When my son was just over his first birthday, he screamed terribly, just as my husband was closing closet door that my son was hanging onto from the other side. Quick look at his little, baby fingers, and redness was obvious, my son inconsolable. My husband was panicking and yelling at himself for breaking his little fingers, and granmtoher was crying, my husband could not find car keys, everybody was completely disheveled thinking that our baby has broken finger bones. I took a deep breath, wrestled my son into car seat, barked at my husband to sit next to him, and calmly (but rather quickly) drove to pediatric emergency room. Calmly explained the reason to the nurse, managed to calm my son down somewhat and showed everything to the doctor.

    Everything was fine, just a pinch, noting broken.
    Took some time to completely calm my son. Drove everybody back. Calmed frantic grandmother. Put baby to bed. Closed the door. Sighed heavily. And then, whole hell broke loose. I was scolding everything and everybody and I was beyond myself, crying, cursing, you name it.

    Yes, I became a mom. Someone who can hold it together even when my baby is under major distress and everybody is panicking. Or just exactly because of panic. I’ll never know.

  3. Oh, I hate that I hate that I hate that. Our school once called saying, “Your son is having some kind of seizure in the office can you get here now,” and I don’t think I’ve ever moved so fast. Turned out to be some unexplained fainting episode and since then I just work really hard to make sure he’s hydrated in the the mornings, but ugh. I will never forget seeing him passed out on the stretcher and helping coax him awake (while I’m trying to look comforting and brave and not burst into hysterical tears) before the ambulance ride to the hospital to make sure everything was fine. And it was all fine. But yes, nothing like that deep to the core mother panic. (SO glad your daughter is okay.)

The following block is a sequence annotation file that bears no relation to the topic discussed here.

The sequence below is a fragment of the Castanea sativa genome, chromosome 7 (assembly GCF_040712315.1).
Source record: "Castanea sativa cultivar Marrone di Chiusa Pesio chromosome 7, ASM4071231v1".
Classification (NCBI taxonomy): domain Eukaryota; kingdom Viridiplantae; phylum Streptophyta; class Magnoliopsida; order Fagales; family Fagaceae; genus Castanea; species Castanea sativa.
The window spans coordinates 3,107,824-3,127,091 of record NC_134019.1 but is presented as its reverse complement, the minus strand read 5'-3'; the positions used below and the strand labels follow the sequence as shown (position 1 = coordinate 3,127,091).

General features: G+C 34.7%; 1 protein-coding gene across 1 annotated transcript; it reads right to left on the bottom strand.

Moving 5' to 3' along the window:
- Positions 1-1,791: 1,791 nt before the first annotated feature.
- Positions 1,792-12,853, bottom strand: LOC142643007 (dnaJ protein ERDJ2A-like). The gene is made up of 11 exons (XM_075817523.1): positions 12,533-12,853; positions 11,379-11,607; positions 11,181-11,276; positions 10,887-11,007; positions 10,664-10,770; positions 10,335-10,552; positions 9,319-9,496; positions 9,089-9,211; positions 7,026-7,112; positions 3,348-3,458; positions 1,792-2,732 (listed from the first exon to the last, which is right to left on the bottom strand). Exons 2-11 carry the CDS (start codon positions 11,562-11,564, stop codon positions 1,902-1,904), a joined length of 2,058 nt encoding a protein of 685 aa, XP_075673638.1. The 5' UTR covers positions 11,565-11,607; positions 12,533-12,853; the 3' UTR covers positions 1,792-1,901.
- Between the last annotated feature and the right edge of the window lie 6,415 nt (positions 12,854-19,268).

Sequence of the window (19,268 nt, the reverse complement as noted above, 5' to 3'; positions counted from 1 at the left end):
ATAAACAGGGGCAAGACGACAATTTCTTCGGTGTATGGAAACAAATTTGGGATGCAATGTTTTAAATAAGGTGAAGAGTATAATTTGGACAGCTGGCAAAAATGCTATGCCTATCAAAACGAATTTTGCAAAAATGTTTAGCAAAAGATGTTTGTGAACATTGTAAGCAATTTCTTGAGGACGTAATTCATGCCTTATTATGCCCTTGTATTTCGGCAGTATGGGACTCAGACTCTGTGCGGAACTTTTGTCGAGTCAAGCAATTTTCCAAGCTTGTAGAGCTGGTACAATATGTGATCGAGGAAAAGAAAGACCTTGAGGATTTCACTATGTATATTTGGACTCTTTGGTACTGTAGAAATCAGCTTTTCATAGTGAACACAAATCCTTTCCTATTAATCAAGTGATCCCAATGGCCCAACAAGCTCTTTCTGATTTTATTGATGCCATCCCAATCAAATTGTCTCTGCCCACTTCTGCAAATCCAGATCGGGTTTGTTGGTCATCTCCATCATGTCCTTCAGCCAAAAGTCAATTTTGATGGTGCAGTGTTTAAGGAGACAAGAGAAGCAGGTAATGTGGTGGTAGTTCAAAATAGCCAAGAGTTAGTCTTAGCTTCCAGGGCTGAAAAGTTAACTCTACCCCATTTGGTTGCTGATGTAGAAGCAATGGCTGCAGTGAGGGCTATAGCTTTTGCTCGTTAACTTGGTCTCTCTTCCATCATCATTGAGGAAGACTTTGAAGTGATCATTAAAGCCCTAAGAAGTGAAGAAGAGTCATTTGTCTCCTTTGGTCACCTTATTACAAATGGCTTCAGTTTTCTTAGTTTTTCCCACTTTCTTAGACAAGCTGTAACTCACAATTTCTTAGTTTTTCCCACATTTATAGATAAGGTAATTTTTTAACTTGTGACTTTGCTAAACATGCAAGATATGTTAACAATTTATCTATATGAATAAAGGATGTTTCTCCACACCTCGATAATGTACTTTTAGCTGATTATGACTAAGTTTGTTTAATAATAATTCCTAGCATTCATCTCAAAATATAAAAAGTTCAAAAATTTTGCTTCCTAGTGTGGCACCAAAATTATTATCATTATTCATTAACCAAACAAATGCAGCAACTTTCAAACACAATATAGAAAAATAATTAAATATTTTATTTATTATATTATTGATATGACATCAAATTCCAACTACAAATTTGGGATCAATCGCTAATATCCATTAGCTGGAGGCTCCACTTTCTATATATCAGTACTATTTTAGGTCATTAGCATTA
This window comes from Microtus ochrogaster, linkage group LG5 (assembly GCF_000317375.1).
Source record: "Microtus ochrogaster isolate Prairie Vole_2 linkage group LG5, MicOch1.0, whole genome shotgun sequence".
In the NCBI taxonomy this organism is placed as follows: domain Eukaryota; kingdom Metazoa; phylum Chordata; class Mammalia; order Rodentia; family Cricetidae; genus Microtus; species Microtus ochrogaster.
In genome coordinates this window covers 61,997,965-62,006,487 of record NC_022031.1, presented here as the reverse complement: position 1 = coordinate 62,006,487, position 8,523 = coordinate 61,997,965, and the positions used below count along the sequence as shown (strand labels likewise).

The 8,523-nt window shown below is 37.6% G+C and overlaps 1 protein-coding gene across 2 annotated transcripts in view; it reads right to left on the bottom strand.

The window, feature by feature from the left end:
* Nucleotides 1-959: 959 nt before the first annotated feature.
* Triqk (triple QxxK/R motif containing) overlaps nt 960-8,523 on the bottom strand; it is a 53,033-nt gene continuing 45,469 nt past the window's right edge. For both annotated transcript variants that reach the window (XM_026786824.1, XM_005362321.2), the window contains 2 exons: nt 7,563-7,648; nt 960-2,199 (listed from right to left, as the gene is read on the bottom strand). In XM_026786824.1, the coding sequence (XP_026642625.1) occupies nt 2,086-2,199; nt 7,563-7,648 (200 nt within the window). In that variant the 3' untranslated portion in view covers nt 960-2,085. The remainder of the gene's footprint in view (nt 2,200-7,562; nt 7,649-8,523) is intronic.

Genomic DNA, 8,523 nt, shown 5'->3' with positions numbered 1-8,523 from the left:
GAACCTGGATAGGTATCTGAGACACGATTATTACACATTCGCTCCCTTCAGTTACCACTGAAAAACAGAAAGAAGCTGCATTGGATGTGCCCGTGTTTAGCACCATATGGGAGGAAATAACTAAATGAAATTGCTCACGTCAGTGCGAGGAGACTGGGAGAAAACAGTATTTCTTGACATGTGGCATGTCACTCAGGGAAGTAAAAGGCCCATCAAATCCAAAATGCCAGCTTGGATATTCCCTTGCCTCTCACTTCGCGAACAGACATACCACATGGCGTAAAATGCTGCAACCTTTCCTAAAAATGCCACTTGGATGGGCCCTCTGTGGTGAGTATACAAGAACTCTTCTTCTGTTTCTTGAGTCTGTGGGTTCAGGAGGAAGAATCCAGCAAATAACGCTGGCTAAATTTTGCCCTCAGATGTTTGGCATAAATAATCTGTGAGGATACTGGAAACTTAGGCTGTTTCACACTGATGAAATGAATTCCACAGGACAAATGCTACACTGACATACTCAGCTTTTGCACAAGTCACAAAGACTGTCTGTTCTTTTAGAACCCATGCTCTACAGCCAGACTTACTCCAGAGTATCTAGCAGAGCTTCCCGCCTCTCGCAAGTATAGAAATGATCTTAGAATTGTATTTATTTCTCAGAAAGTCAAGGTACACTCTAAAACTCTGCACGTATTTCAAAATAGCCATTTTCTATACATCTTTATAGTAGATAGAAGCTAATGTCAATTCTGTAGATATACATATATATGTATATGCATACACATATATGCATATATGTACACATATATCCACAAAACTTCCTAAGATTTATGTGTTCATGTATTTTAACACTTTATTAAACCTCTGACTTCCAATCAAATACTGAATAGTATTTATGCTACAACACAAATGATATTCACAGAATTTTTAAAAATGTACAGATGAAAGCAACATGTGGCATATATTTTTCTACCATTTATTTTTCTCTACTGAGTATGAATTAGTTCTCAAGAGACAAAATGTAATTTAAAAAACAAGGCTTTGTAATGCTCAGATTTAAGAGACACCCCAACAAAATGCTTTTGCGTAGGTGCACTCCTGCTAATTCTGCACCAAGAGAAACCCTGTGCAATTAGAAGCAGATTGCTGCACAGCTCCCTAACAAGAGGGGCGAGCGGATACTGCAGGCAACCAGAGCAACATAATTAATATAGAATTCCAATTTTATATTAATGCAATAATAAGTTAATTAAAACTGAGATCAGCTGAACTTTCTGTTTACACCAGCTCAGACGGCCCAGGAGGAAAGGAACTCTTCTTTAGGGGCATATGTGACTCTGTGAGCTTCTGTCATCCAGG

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    1. Oh my God Korinthia–just the word seizure. That’s horrible. Here’s to hoping it never happens again.

    1. Thanks Jay. And in a perfectly fitting ending to the entire story, I came home to her bragging about how she even tore the Band-Aid off herself during the day.

      Sniff. My little girl, taking care of herself.

  4. Beautiful piece. I couldn’t agree more….I’d take the pain instead of my kids any day of the week.

    I was hoping to meet to meet you at Mom 2.0 but missed ya…next time!

  5. My heart is racing just reading this. I can’t imagine what it felt like in real time.

    I remember reading someone said once that having a child is like walking with your heart outside your body for the rest of your life. (It was Lisa Kudrow). oof.
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  6. You know you’re a mom when you are weepy over a blog post in the Walmart parking lot so you have to comment to said blogger to give you time to collect yourself. Happy Mother’s Day to you too!

  7. Liz,

    Great post. As a frequent fainter at blood draws, I can relate to little Sage’s plight! Glad she’s ok. From the second they’re born, you’ve struck a deal with the universe that you will worry, justifiably or needlessly…forever. The other side of the trade is all that we know it to be, but it doesn’t make the toll easier.

    Hey, I wanted to note that when you click on your link for the Baby Buggy event, it takes you to a web site that’s just a bunch of ads for various kids’ products. It clearly isn’t their official site; I think someone coopted it. I’m sure there’s a techie name for this, but I hate to think that people can’t get tickets for such a great event.